Sen. Tim Scott (R-S.C.), in a letter to the editor published in the Wall Street Journal, blasted the paper’s editorial board for dismissing concerns about Thomas Farr, a judicial nominee with a track record of support for voter suppression schemes:
I am saddened that in the editorial “Democrats and Racial Division” (Dec. 1) you attempt to deflect the concerns regarding Thomas Farr’s nomination to the federal bench. While you are right that his nomination should be seen through a wider lens, the solution isn’t simply to decry “racial attacks.”
Scott makes a key point that should go well beyond Farr or judicial nominees: “We should stop bringing candidates with questionable track records on race before the full Senate for a vote.”
That raises a broader question: Why is the Senate bringing and confirming candidates with questionable track records — on race or otherwise — to a vote on the floor?
Consider the people brought to the floor and confirmed: judges rated “not qualified” by the American Bar Association; an oil executive, Rex Tillerson, with no government experience, as secretary of state; a lawyer, Alex Acosta, whose supervision of the Justice Department’s Civil Rights Division was roundly criticized and who participated in the atrociously lenient plea deal for serial child sex offender Jeffrey Epstein; Ben Carson, a man utterly lacking in government experience or housing expertise, as secretary of housing and urban development; former congressman Tom Price for Health and Human Services despite his record of trading “shares worth more than $300,000 in about 40 health-related companies” while he was sitting on the House Ways and Means Committee and “working on measures that could affect his investments”; Steven Mnuchin, who had no government experience and had failed to disclose $100 million in assets, as treasury secretary; Wilbur Ross, who also lacked government experience and had been “forced to pay fines to the government several times, including as recently as August of 2016 to the SEC for failing to disclose fees his firm was charging … [and had] sat on the board of a company that agreed to pay over $2 billion in a settlement over its handling of subprime loans,” as commerce secretary; Scott Pruitt, who had repeatedly sued the Environmental Protection Agency and collaborated secretly with private industry to defeat federal regulations, as EPA administrator; and a hodgepodge of unqualified cronies for ambassadorships (a sin other administrations are guilty of as well).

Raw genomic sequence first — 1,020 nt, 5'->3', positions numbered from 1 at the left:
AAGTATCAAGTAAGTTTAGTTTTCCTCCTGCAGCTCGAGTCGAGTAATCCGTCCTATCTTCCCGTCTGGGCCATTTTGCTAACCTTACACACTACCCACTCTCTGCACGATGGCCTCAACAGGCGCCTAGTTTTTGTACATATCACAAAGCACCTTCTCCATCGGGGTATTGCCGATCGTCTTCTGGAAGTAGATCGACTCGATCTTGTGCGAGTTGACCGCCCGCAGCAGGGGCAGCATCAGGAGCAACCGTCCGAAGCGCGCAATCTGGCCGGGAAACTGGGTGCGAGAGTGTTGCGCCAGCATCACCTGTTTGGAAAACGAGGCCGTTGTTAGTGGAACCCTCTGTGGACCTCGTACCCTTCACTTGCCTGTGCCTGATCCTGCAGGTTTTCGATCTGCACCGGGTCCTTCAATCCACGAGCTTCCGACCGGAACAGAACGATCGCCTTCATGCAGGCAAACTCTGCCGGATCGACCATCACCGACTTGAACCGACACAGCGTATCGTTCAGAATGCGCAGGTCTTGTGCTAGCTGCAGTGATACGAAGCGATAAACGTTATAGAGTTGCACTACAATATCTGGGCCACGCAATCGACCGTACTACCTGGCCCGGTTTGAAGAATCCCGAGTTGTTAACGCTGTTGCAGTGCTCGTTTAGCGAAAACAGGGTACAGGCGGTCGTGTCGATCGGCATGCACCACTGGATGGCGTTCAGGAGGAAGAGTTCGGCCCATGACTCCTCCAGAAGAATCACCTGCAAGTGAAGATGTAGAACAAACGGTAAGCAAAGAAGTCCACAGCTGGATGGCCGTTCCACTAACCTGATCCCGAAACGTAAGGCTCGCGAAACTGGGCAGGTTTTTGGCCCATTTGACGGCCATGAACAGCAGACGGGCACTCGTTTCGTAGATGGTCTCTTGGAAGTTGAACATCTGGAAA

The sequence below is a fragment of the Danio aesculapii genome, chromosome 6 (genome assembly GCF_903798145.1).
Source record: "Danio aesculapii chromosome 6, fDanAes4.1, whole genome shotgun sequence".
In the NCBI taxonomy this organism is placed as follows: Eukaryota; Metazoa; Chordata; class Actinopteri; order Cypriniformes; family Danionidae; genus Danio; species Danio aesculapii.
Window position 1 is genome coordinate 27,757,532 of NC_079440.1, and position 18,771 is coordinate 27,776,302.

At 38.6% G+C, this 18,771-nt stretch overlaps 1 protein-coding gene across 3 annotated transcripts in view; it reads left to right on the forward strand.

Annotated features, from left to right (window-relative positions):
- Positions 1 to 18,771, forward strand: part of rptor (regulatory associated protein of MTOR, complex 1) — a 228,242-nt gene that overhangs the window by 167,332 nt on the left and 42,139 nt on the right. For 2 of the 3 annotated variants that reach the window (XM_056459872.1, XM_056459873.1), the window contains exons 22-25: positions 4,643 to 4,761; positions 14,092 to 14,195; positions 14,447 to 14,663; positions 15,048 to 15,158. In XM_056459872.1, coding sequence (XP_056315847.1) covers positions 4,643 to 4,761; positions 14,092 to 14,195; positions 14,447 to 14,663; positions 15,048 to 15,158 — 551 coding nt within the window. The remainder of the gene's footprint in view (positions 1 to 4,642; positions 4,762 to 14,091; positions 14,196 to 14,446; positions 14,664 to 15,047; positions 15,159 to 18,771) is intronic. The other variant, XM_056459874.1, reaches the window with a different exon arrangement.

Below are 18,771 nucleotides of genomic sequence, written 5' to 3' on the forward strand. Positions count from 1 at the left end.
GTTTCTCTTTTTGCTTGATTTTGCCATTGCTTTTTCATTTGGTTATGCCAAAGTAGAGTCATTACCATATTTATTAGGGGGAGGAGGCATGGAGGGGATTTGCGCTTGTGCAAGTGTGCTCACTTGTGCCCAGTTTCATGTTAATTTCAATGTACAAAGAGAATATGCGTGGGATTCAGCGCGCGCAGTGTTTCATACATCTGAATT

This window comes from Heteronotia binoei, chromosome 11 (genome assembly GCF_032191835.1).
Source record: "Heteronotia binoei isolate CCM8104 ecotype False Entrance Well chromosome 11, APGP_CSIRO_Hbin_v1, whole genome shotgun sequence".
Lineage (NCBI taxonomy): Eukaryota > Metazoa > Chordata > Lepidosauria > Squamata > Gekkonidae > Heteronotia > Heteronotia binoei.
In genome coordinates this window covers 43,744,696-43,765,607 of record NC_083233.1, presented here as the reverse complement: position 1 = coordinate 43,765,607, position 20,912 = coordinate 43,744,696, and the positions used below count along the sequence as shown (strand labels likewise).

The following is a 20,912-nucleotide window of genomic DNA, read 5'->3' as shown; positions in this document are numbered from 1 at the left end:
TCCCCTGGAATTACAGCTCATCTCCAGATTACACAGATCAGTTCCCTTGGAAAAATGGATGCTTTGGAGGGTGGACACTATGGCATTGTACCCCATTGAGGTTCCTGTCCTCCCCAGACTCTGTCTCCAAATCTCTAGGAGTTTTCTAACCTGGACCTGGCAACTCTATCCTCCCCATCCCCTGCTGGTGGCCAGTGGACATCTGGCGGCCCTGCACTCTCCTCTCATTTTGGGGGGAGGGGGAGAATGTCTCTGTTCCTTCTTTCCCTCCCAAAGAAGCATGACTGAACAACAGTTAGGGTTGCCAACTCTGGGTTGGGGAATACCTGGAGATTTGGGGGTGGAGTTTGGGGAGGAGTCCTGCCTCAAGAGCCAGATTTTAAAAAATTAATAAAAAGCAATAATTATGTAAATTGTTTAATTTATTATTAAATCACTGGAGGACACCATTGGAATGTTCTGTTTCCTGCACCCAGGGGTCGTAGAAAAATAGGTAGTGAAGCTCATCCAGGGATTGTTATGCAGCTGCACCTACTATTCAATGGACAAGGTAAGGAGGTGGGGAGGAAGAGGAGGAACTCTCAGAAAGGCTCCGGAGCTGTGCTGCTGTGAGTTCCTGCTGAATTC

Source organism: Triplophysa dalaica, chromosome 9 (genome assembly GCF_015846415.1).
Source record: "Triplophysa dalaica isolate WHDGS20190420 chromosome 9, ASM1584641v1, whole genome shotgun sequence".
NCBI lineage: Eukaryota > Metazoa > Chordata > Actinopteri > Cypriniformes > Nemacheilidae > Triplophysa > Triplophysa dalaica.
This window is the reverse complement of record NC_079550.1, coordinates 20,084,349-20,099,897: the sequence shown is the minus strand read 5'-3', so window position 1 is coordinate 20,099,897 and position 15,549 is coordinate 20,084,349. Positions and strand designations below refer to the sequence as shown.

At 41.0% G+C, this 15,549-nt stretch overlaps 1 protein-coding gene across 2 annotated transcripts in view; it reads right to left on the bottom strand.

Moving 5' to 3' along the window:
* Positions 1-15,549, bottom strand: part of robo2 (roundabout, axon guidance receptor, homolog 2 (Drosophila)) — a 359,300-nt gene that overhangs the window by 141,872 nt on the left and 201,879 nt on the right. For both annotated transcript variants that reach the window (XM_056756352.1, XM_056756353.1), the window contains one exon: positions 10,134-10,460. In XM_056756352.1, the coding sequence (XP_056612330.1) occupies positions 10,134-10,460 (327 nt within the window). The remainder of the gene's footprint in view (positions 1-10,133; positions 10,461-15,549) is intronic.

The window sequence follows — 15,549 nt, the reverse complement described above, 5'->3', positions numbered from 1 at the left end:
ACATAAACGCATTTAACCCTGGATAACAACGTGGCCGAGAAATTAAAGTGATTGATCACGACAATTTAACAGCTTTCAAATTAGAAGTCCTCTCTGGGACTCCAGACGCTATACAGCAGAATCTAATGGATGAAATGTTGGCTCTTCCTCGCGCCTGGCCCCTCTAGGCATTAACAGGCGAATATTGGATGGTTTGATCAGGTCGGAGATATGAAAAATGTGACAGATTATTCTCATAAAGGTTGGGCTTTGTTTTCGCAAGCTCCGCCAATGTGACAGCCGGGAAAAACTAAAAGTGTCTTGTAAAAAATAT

Now, when Trump nominates Heather Nauert for ambassador to the United Nations — a woman who was until a year ago a Fox News personality and as a State Department spokesperson with zero experience in diplomacy — we can expect that, once more, the Republican-controlled Senate will issue its stamp of approval.
We shouldn’t be surprised that the least qualified president in history -- with a long record of bankruptcies, refusal to pay his bills and schemes such as Trump University -- should select unqualified and ethically challenged advisers and/or retain those whose ethical misdeeds and incompetence become apparent once in office. However, we cannot blame Trump alone for lousy appointments and staffing the government with unfit characters. The Constitution provides a check on the president’s ability to put shady characters in positions of power. It’s the current Republican Party that rejects that role and decides its job description is to enable Trump’s worst instincts. Just as House Republicans proved themselves incapable of fulfilling their oversight responsibilities, Senate Republicans prove themselves incapable of fulfilling their advice-and-consent duties.
The GOP would do well to heed Scott’s advice not only with regard to judges and not only with respect to race. It shouldn’t be so hard to reject unqualified nominees and those whose records suggest they’ll be poster boys for corruption in government. Moreover, if Senate Republicans started dinging just a few of the lousy nominees, the White House would get the message and be compelled to find more-qualified people. Senate Republicans would do themselves a favor (diminishing the perception they are invertebrates) and Trump a favor as well if they started saying “no” once in a while.